They confiscated all types of property – homes, real estate, factories, businesses, and artistic and cultural treasures …  The local population took control of their homes and property.

"You can choose a blue house, a green house, whichever house you want.  The people have fled.  Which house would you like to live in?" (Asked of a Russian immigrant to Haifa, 1949) 

They incarcerated them in severely overcrowded ghettos, behind fences and walls.  They cut them off from their surroundings.

"After the Intifada, everything was closed.  There is no connection or communication with Israel and we can't go around the West bank either.  The Wall is all around our house.  Only in the front of the house, we can enter.  We are closed from all directions.  It's closed economically, the society, everything is closed."

Mass Expulsions. 

IDF order will enable mass deportation from the West Bank : A new military order aimed at preventing infiltration will come into force this week, enabling the deportation of tens of thousands of Palestinians from the West Bank, or their indictment on charges carrying prison terms of up to seven years.  When the order comes into effect, tens of thousands of Palestinians will automatically become criminal offenders liable to be severely punished.
…cut them off from their sources of livelihood, and condemned them to a life of humiliation.  It became forbidden to enter… forbidden, forbidden, forbidden.  You had to report where you are going…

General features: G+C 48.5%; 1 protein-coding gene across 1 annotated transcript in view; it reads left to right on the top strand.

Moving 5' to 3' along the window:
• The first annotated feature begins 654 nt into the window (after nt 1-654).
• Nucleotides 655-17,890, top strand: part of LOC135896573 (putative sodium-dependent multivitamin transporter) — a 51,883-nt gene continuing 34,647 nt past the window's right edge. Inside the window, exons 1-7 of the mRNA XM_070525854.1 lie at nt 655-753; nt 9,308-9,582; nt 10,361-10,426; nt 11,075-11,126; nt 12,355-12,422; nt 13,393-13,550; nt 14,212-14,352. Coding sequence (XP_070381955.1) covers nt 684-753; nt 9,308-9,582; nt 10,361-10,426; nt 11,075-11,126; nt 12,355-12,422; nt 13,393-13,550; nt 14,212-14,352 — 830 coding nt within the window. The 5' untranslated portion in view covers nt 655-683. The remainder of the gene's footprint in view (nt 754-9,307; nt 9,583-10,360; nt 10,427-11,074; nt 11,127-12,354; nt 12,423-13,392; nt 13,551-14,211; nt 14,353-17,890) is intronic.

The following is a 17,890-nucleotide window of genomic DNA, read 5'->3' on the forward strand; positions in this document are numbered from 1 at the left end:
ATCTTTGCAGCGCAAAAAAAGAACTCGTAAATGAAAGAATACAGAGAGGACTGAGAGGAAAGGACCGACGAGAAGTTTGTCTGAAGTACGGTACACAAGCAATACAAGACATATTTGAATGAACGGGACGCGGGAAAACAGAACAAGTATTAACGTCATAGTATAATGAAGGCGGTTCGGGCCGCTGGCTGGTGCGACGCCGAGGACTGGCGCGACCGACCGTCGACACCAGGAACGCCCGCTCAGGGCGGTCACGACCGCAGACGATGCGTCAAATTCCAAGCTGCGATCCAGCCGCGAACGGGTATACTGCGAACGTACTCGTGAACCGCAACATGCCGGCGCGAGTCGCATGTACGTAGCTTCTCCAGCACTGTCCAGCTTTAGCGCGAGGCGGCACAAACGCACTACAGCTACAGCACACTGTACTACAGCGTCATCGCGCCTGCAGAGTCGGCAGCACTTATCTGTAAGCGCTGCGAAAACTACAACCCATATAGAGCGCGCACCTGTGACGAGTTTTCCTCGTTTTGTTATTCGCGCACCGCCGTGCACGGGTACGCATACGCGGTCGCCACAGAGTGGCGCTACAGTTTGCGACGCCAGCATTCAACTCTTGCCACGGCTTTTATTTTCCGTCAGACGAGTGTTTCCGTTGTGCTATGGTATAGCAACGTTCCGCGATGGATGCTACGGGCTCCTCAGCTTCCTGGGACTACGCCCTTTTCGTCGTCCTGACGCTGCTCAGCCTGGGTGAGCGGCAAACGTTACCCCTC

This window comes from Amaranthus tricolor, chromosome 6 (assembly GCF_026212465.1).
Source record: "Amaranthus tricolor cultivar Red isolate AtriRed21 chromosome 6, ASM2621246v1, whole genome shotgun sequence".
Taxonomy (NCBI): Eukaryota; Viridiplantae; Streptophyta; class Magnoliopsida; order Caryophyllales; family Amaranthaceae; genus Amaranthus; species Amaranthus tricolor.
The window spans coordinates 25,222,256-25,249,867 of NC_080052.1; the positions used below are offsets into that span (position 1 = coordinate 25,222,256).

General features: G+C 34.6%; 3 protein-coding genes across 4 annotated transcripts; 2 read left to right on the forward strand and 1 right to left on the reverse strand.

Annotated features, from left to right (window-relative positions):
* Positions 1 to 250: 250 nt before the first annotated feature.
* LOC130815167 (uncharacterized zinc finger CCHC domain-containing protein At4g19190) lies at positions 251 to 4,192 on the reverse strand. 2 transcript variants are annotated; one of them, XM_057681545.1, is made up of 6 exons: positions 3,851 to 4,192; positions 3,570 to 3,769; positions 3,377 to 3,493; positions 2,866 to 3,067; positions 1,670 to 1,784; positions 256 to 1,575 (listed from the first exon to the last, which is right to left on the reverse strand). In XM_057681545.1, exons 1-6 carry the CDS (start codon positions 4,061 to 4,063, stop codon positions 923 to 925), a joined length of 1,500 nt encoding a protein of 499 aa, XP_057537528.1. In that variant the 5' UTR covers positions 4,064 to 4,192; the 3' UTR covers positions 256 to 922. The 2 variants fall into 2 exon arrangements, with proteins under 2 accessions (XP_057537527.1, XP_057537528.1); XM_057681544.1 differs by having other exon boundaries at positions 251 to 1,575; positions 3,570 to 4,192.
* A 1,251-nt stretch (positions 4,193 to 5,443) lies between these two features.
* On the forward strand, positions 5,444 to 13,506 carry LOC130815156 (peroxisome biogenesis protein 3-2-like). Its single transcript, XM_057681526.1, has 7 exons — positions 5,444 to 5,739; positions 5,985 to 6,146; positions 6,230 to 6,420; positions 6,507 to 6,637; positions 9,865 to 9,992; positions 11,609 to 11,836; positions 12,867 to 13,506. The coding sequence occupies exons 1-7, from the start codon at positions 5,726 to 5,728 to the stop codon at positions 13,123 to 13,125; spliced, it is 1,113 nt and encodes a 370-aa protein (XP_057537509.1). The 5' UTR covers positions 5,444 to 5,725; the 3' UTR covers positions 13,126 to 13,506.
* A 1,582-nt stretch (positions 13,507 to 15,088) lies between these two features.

They stripped them of their civil rights.

The Israeli army attacked a sit-in at the entrance to Beit Ummar Saturday, with organizers saying protesters were beat…..Palestine Solidarity Project spokesman said the "sit-in was organized because of Israel's continued imposing of oppressive procedures on the town, including blocking the entrance and preventing farmers from reaching their lands." 

JERUSALEM. Apr. 5 2010. ­ Leaders of some of Israel's most prominent human rights groups say they are working in an increasingly hostile environment and coming under attack for actions their critics say endanger the country. The pressure on these groups has tightened as the country's leaders have battled to defend Israel against accusations of war crimes…...